Live Review

Stag & Dagger, Various Venues, Glasgow

Stag & Dagger is a test of stamina but as a musical survey (however geeky) it serves its purpose commendably.

Today’s run of gigs kicks off at The Captain’s Rest, the smallest of venues at the best of times, today it seems like a test of perseverance for those prepared to barge their way through a bar full of football fans and a queue of eager S&D ticket holders to get anywhere near the basement performance space. Arriving early largely proves to be a waste of time, and bands whose names promise excitement – Hot Panda, Honeyblood and The Heartbreaks – are destined to remain elusive. Onwards to Sleazy’s!

A slight sense of déjà vue overtakes until it’s finally possible to get into ABC 1 to catch a sample of White Denim’s guitar heavy psychedelic garage-prog. They start off a train of thought that my notebook just records as “the geeks shall inherit the earth”. They give good guitar face but I can’t quite find the right level to enjoy it. The multi-venue nature of this day means you spend most of it missing something. It’s possible to stay put for as long as it takes to imbibe your drink, but then you must move on if you don’t want to be at the mercy of the dreaded timetable clashes.

I cut out to catch some Post War Years at the newly relocated Art School, they suffer from “too many tables syndrome” (lots of gear and not a lot to do) but combine the stridence of Arcade Fire with a synth pop edge. They are described as “Math Rock from Lemington Spa” – further grist to my “revenge of the geeks” reverie.

Back at The ABC, the ineffable Phantom Band are showing why they have been signed up to headline quite so many festival events this summer – they have established a strong identity in their music and it’s hard to leave and miss a note, but I must if I am to arrive at CCA in time for Eleanor Friedberger who, having shed her Fiery Furnaces persona, is now even more firmly in the Patti Smith/ Joey Ramone mould with her unmistakably New York sounds baring this out. Her sound seems more rhythmic and tougher than her old band’s, particularly on ‘My Mistakes’ with its biting “I don’t want to bother you” refrain.

Having dipped a toe into this, I skip back to ABC once more to find Django Django, who have upped the volume, but still render tracks from their debut album with honed precision. It says much for the scale of their ambitions that the over riding feeling is one of gratitude for having seen them before they went global.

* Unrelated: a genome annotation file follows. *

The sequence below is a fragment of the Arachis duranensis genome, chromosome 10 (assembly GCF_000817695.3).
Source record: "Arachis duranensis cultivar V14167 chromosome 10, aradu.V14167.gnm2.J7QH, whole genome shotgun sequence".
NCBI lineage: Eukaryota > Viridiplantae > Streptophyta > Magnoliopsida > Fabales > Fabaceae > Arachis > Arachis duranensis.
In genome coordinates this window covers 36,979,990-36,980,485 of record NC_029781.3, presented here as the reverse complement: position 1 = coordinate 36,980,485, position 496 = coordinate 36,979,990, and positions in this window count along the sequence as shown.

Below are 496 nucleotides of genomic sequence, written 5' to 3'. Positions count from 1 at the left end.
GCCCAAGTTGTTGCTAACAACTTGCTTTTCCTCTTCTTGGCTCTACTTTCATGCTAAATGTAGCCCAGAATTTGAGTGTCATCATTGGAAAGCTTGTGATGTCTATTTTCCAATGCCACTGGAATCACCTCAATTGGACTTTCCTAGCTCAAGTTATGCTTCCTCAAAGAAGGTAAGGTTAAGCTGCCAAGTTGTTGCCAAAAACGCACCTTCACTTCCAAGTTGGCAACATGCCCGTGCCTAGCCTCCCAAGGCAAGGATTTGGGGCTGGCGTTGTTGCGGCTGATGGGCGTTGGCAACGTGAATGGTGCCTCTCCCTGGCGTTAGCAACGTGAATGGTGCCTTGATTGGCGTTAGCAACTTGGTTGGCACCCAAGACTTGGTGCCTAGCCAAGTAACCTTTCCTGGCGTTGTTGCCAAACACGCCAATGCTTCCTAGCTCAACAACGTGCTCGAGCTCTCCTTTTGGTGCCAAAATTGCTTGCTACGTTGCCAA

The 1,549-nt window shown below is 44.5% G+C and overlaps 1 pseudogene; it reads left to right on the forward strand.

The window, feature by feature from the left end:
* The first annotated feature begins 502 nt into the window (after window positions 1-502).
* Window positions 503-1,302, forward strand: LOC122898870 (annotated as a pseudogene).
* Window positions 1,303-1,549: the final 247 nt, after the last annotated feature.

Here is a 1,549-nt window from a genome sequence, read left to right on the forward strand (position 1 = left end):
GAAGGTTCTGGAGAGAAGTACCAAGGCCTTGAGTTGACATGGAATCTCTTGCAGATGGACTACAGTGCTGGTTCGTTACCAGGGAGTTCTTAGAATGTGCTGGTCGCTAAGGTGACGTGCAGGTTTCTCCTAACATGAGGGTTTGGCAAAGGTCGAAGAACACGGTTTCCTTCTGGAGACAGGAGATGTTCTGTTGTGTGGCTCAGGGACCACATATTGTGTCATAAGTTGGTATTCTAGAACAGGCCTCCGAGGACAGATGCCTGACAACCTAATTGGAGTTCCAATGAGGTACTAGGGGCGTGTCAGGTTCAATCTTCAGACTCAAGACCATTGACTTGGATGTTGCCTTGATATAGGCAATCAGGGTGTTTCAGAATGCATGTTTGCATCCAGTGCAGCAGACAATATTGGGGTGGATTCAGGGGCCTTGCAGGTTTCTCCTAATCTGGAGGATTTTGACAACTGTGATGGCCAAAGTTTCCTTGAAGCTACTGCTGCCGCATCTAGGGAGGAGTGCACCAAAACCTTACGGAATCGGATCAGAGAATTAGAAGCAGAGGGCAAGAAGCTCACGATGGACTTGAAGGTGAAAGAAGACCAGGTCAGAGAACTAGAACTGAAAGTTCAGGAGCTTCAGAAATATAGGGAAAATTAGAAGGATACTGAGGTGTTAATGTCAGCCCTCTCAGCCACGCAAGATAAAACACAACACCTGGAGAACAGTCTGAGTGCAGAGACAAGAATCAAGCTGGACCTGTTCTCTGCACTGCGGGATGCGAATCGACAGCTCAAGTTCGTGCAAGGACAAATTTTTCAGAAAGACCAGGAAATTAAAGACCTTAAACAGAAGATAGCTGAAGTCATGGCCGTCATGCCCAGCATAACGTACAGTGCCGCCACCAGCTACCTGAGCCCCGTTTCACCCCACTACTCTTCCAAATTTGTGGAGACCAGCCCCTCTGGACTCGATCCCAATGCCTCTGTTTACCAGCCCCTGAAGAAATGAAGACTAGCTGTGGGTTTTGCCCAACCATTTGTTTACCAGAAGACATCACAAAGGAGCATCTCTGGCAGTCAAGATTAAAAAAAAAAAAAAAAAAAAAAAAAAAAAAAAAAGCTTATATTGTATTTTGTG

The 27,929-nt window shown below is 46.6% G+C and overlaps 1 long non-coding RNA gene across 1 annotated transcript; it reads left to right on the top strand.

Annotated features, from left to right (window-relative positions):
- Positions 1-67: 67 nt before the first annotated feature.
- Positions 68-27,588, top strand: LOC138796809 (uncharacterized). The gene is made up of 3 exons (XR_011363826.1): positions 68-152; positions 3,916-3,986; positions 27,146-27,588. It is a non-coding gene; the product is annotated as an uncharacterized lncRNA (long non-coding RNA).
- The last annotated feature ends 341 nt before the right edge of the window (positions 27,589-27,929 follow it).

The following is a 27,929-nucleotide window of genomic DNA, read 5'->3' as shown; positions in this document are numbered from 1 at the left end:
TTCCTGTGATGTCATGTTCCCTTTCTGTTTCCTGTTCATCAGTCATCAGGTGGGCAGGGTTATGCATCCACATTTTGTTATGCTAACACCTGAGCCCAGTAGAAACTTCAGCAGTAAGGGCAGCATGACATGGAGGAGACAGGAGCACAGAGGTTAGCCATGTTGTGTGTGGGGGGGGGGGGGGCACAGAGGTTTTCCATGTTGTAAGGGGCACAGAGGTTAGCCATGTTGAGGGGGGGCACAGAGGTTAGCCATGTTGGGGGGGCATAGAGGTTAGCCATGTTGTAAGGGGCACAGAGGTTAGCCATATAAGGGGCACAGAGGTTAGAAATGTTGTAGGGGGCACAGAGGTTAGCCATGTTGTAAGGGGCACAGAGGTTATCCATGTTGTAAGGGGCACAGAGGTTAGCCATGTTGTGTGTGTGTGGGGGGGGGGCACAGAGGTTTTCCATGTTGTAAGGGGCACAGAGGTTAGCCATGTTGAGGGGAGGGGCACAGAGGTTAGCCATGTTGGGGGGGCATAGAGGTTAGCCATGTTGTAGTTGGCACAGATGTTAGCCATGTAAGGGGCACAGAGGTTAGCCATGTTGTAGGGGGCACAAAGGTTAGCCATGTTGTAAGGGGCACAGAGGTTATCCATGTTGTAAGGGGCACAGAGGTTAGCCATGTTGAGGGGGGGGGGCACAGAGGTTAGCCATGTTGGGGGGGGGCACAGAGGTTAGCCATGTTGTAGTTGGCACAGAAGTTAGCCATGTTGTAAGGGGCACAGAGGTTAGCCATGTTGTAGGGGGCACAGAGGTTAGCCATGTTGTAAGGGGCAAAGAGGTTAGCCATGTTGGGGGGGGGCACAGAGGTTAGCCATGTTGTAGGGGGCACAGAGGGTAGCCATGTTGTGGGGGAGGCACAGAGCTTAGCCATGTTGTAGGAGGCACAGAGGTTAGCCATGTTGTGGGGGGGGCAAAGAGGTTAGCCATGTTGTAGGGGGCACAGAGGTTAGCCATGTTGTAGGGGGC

In the end, I make a snap decision to go back to The Art School, where the next act are Oxford’s Jonquil. They have two trumpets and that preppy Vampire Weekend vibe, but can’t quite revive my flagging attention.

My geek theory is gathering pace, between the posh, the nerdy and the hairy, that quality we shall call “allure” is almost dead in today’s crop of musicians. The geeks have won, and while the triumph of the obsessive and eccentric feels like a victory in the indie wars, the awful truth is if every dude (and there are precious few women) is a cardigan wearing dork, then where do we go from here?

The structure of the line up means I’m now on the wrong side of the city centre for Bear In Heaven, so I dive into Sleazys to see local behemoths Holy Mountain, Chemikal Underground’s contribution to the enduring phenomenon that is hairy heavy metal. The mic is high, Lemmy-style and there is even a fist fight somewhere down the front. Doubtless this is just how they like it.

Finally I make the walk to Stereo and catch the end of a highly charged set from EMA, but it doesn’t seem to be generating the response I would have expected after so much heat from the blogosphere. Maybe I’m getting tired. Too tired to stick around for much of Forest Swords dubby ambience – which on another occasion might have had more appeal. Stag & Dagger is a test of stamina but as a musical survey (however geeky) it serves its purpose commendably.

Tags: EMA, WATERS, Features

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